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Give PCB computer-aided design its due

Posted: 01 Jun 2006 ?? ?Print Version ?Bookmark and Share

Keywords:richard goering? ee times? silicon? eda? spotlight?

pcb computer-aided design gets no respect. With about 12 percent of overall EDA industry revenue, it is marked by sluggish growth, little or no startup activity and few announcements of new technology. But PCB computer-aided design is an essential part of the electronic design process, and there are some relatively new capabilities you should know if you're involved with board design.

Although board design does not face an immediate hurdle like the movement of integrated circuits to the 65nm and 45nm process nodes, PCBs are getting fasterwith an increasing number doing so over the 100MHz mark. Chip integration results in fewer overall packages, but creates packages that are far more complex and more difficult to integrate onto boards. Signal integrity problems can ripple through chips, packages and boards, and thermal issues mount at high clock speeds.

So while the conventional PCB layout market isn't growing much, virtual-prototyping tools are catching on. According to Gartner Dataquest's new "EDA Market Trends" report, those tool sets can run layout and analysis concurrently rather than sequentially, moving analysis higher up into the design flow. They also give the engineer a "virtual cockpit" from which to drive the design. The primary providers are cadence Design Systems, Mentor Graphics and Zuken.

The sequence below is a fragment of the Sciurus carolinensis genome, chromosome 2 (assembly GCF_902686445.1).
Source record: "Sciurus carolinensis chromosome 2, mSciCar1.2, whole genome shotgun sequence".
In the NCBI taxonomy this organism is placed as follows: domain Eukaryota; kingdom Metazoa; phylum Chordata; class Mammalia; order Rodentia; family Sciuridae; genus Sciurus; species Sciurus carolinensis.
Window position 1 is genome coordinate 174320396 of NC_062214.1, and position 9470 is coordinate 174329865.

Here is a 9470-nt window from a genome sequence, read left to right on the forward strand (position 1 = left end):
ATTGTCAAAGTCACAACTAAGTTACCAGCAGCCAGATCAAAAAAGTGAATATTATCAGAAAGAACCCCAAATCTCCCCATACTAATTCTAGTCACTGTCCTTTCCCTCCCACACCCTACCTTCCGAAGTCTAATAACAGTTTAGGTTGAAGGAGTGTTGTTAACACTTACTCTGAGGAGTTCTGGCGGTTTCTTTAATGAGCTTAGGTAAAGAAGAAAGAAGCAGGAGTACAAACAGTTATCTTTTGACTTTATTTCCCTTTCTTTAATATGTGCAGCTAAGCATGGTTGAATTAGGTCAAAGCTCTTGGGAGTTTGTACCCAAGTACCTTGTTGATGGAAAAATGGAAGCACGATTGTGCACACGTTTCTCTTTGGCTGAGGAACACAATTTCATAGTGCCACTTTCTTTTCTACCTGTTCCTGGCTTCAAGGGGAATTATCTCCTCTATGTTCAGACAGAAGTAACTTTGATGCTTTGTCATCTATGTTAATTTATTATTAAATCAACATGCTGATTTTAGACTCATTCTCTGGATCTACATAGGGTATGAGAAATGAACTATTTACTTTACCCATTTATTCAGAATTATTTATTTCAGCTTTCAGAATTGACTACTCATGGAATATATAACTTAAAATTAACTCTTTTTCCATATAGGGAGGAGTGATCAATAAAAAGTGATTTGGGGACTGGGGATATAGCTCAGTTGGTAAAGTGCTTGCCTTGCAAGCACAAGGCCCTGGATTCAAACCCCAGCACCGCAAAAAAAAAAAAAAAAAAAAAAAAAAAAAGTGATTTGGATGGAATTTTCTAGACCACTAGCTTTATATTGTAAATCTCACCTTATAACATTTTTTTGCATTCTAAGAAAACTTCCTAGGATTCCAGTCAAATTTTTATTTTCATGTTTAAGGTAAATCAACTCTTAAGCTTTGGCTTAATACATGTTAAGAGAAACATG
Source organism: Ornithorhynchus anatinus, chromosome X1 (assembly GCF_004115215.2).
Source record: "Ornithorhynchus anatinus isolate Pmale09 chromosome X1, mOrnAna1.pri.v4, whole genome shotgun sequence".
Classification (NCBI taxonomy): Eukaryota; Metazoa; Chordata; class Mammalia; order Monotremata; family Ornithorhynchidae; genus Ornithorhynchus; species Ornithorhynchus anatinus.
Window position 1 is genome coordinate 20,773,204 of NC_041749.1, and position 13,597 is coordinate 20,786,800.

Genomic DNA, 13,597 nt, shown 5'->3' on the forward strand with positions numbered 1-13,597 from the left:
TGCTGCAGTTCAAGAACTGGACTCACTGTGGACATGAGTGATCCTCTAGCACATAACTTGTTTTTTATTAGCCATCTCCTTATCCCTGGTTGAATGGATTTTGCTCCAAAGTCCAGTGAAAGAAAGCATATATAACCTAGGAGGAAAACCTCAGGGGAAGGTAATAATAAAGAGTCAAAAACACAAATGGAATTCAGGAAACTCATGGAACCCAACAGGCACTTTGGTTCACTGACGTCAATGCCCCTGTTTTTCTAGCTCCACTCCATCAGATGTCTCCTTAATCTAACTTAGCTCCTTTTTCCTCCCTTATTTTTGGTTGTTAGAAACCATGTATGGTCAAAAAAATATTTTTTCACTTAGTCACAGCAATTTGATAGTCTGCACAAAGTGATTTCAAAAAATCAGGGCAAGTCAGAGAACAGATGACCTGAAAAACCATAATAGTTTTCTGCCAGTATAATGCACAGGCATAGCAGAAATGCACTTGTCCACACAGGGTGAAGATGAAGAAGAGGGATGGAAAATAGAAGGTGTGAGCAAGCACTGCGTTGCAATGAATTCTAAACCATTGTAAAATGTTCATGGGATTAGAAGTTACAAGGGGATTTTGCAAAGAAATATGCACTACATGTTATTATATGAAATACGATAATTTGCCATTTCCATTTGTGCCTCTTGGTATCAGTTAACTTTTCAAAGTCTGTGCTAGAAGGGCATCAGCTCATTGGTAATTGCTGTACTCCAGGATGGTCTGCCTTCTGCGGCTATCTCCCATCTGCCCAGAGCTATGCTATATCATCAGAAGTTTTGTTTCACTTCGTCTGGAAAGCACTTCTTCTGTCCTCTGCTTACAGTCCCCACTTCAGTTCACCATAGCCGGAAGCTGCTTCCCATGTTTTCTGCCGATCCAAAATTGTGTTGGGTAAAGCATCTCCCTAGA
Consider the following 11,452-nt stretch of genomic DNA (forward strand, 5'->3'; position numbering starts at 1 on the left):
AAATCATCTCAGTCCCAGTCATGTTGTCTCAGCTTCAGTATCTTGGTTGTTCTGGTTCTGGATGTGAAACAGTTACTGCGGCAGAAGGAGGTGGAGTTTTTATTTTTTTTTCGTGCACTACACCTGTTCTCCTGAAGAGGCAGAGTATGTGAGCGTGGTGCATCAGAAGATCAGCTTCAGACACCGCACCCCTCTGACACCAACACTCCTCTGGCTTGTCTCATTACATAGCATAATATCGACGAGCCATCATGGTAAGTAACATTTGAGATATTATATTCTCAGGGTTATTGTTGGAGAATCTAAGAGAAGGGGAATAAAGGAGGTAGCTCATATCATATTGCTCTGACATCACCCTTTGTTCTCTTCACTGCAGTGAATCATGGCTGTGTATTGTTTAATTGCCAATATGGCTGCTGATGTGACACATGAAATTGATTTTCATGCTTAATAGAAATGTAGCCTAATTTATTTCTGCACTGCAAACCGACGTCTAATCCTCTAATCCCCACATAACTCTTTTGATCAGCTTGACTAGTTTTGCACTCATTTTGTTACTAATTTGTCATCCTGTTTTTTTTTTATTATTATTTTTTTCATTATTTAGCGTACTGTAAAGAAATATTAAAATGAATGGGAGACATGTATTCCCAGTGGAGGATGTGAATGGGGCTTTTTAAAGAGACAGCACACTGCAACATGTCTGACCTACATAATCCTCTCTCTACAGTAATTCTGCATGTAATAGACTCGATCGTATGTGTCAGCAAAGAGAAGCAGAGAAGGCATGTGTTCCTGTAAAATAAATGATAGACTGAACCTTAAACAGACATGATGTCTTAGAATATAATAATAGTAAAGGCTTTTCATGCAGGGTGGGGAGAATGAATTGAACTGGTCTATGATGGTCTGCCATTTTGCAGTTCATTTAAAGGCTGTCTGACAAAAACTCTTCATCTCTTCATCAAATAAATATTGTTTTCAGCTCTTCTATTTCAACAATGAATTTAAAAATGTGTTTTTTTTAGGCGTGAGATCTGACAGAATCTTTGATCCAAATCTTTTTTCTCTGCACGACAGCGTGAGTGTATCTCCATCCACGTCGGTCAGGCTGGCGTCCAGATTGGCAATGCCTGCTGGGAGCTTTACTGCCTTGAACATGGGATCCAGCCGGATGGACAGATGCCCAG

Dataquest also tracks five categories of board analysis tools: signal integrity, timing, electromagnetic compatibility, thermal and power. A respectable 8.6 percent compound annual growth rate is predicted through 2009. Some analysis tools will fold into the virtual-prototyping tools over time. That's probably a good thing, because many of these problems really need to be solved concurrently rather than one at a time.

Thermal concerns are new for many board designers, but they are becoming significant as central processing units grow more powerful. Thermal issues affect timing, signal integrity and electromagnetic compatibility. One company, Flomerics, currently dominates printed circuit board thermal analysis, but this area may well attract further interest over time.

EE Times has written about emerging IC/package/board "co-design" tools. Companies that design ASICs, ASSPs or FPGAs and put them on boards need to consider many issuesfrom pinouts to parasitic package impedancethat can potentially result in printed circuit boards that don't work.

PCB virtual prototyping, signal integrity analysis, thermal analysis, electromagnetic compatibility and IC/package/printed circuit board co-design are all good bets for holding on to a career that's just as vital as those of your ASIC design counterparts.

- Richard Goering
EE Times




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